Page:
Volume 36 - Article 13 | Pages 391-426
Another work-family interface: Work characteristics and family intentions in Japan
|Date received:||12 Apr 2016|
|Date published:||25 Jan 2017|
|Keywords:||desires for children, economic progress, job characteristics, marriage intentions, work-family conflict, workplace sociability|
|Additional files:||readme.36-13 (text file, 1 kB)|
|demographic-research.36-13 (zip file, 8 kB)|
Background: Previous research highlights the importance of job and workplace characteristics in the work‒family interface. Nevertheless, we know little about how the specific context of work is related to singles’ marriage and parenthood intentions.
Objective: In this study we examine the links between work conditions and family intentions using a representative sample of never-married, childless adults in Japan, a country that is well known for rapid declines in marriage and fertility rates.
Results: We find that, surprisingly, work characteristics conducive to less work‒family conflict are rarely associated with stronger desires to marry and have children. For never-married men in Japan, the job qualities most relevant to family intentions are those that imply a bright economic future. Job conditions with the potential for work‒family conflict can be positively related to the desire to marry and have children if they also indicate promising career prospects. Conversely, workplace sociability is highly relevant to women’s marriage and fertility intentions. Never-married women working in more collaborative and interactive environments seek potential marriage partners more actively, want to marry and become parents more, and have higher preferred numbers of children. We suggest that in more sociable workplaces, childless singles tend to be more exposed to earlier cohorts’ family experiences and beliefs and so become more interested in marriage and parenthood.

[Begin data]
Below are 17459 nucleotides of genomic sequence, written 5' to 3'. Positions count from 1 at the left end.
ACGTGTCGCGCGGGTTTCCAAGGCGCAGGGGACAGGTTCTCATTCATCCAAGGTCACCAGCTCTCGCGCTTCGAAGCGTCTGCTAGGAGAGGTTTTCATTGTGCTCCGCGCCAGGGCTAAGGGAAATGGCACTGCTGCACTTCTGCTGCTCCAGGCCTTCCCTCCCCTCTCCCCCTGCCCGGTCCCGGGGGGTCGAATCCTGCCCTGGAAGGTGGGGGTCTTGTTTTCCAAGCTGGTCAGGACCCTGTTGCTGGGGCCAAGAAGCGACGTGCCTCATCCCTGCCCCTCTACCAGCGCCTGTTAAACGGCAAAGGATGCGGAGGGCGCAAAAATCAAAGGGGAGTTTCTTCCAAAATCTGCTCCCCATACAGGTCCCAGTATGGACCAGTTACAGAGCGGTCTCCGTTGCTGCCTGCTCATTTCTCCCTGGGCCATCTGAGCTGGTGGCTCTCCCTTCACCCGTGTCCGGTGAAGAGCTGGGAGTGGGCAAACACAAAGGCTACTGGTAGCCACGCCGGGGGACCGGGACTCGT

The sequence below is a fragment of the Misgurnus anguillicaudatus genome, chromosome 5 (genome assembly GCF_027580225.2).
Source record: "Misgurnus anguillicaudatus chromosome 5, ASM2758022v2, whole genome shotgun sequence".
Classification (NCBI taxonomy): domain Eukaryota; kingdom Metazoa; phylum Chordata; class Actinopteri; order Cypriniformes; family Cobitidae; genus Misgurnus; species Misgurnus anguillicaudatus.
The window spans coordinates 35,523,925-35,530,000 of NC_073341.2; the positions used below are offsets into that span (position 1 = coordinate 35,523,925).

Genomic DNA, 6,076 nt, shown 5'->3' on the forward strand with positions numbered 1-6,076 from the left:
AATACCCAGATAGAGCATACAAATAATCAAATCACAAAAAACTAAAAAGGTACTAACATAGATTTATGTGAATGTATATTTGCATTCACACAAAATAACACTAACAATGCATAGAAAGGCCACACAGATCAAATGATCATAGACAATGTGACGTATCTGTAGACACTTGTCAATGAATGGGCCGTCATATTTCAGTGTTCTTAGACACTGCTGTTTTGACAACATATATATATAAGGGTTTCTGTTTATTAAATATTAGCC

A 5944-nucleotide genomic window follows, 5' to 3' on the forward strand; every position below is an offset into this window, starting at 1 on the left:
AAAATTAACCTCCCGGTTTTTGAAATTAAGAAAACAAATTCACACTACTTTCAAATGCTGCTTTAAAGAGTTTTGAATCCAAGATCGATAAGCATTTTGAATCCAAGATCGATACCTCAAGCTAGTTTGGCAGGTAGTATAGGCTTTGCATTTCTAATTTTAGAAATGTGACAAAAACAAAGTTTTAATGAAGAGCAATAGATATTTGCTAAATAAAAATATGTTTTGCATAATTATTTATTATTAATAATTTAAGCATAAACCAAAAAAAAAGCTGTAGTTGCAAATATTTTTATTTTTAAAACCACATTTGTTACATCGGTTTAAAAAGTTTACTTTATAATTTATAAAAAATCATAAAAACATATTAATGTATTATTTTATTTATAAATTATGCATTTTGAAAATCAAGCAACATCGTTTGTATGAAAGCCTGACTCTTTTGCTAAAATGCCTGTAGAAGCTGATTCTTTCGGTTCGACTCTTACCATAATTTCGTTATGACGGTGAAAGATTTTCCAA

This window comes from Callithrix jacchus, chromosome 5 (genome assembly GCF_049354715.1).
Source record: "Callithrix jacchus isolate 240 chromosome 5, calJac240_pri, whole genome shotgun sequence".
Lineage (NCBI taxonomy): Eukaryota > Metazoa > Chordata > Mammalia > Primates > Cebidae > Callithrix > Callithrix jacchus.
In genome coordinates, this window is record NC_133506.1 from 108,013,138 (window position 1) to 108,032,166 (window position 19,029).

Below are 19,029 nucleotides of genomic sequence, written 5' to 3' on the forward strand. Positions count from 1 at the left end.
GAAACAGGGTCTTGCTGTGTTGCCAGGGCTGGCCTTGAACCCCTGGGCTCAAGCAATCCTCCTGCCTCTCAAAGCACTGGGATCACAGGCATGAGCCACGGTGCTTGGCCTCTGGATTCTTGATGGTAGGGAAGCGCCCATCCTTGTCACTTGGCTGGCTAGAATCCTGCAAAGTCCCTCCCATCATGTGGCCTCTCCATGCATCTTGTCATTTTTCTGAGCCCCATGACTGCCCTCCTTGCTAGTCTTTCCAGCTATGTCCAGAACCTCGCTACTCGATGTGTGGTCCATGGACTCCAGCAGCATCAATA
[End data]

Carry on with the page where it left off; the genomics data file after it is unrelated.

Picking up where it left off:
Contribution: This study demonstrates that, in Japan, the work characteristics relevant to single men’s family intentions differ from those that are relevant to the equivalent intentions of single women. In particular, the finding that women working in more sociable environments desire marriage and children more adds to the literature emphasizing the influence of social relations on family decisions in advanced economies, as well as suggesting a new channel through which social relations shape ideas and plans about marriage and parenthood.